Wednesday, July 16, 2014

While the Mediterranean diet may have broad health benefits, its impact on cognitive decline differs among race-specific populations, according to a new study

The team of researchers analyzed an NIH/NIA prospective cohort study conducted over eight years in the United States to measure the effects of adherence to a Mediterranean diet. The Mediterranean-style diet has fewer meat products and more plant-based foods and monounsaturated fatty acids from olive and canola oil than a typical American diet. To assess the association between the diet and brain function, the researchers used data of several Modified Mini-Mental State Examinations (3MS) on 2,326 participating older adults (70-79). The 3MS is an extensively used and validated instrument designed to measure several cognitive domains to screen for cognitive impairment and commonly used to screen for dementia. "In a population of initially well-functioning older adults, we found a significant correlation between strong adherence to the Mediterranean diet and a slower rate of cognitive decline among African American, but not white, older adults. Our study is the first to show a possible race-specific association between the Mediterranean diet and cognitive decline."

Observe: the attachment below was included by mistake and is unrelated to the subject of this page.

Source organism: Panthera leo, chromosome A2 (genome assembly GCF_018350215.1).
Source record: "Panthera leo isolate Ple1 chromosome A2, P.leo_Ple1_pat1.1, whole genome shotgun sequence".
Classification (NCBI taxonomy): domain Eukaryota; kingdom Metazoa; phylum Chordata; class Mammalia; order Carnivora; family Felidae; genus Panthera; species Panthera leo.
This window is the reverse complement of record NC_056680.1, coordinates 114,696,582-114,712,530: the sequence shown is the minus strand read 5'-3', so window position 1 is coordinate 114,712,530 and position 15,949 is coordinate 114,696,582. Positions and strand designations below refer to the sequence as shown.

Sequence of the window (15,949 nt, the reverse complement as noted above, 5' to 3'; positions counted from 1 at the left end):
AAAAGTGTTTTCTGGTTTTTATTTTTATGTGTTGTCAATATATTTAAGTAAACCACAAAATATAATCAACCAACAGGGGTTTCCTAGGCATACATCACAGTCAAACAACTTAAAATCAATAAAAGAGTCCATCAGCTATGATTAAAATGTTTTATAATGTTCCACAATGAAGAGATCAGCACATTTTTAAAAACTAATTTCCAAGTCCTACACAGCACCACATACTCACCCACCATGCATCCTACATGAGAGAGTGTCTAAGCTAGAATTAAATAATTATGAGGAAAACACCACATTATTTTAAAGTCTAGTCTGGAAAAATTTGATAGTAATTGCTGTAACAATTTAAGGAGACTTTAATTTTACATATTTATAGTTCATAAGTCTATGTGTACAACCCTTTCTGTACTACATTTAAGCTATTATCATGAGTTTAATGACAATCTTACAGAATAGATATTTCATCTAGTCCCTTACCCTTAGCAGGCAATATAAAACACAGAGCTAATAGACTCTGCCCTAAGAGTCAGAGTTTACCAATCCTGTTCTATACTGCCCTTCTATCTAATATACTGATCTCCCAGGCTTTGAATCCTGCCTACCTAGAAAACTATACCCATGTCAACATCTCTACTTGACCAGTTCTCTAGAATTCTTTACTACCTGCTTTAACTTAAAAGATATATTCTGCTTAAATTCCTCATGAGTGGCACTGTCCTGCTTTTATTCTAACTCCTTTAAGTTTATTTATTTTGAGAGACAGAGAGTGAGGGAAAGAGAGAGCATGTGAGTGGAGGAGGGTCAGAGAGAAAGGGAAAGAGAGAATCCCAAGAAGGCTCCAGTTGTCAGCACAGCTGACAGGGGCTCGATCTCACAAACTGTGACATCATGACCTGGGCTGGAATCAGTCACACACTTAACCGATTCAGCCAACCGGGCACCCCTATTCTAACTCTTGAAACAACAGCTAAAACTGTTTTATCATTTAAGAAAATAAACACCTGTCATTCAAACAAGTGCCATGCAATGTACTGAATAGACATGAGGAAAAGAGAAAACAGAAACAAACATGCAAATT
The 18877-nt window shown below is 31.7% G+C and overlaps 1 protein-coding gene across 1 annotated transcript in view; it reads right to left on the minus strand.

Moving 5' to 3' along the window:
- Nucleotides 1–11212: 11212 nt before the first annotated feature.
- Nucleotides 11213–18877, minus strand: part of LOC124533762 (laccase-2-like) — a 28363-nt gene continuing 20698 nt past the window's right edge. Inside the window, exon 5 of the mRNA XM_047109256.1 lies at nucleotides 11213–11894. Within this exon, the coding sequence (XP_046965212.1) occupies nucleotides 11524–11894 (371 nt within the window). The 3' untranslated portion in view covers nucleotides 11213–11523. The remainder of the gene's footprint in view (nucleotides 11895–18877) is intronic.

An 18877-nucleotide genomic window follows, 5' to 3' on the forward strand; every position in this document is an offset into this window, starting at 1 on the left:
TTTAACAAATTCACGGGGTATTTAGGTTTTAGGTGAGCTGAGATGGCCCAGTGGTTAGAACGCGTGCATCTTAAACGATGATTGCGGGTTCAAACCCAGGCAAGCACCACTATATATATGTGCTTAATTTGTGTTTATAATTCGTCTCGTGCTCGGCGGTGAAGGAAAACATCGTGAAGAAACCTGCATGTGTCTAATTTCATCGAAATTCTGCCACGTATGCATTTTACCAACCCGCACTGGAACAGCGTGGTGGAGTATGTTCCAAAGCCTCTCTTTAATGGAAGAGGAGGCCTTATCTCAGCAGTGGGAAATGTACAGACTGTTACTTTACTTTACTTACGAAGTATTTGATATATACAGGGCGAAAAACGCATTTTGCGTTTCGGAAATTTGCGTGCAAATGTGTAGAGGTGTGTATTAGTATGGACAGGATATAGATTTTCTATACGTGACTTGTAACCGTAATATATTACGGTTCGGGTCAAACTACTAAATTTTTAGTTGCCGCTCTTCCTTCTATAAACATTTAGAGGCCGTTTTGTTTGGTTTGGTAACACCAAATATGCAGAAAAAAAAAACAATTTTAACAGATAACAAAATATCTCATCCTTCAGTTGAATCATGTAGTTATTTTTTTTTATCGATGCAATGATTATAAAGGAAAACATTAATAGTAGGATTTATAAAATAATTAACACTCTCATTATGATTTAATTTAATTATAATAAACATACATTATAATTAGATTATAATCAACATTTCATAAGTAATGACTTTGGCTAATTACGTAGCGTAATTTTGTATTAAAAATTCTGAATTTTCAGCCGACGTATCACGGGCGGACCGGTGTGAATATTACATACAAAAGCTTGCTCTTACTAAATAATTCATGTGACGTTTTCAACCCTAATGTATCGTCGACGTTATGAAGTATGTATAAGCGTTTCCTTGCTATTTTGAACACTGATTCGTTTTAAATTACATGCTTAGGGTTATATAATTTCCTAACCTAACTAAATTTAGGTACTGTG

1 comment:

freedomisfabulous said...

Actually, you should read The Big Fat Surprise, by Nina Teicholz, which does an excellent job debunking the entire Med. Diet fad - with quotes from the "inventors" of it - it turns out is was a marketing scam to boost sales of olive oil and really isn't all that meat free (according to what Med people actually eat in real life) and it's not all that good for you, it's not superior to the old way of American eating, before "low fat" and processed carbs tok over.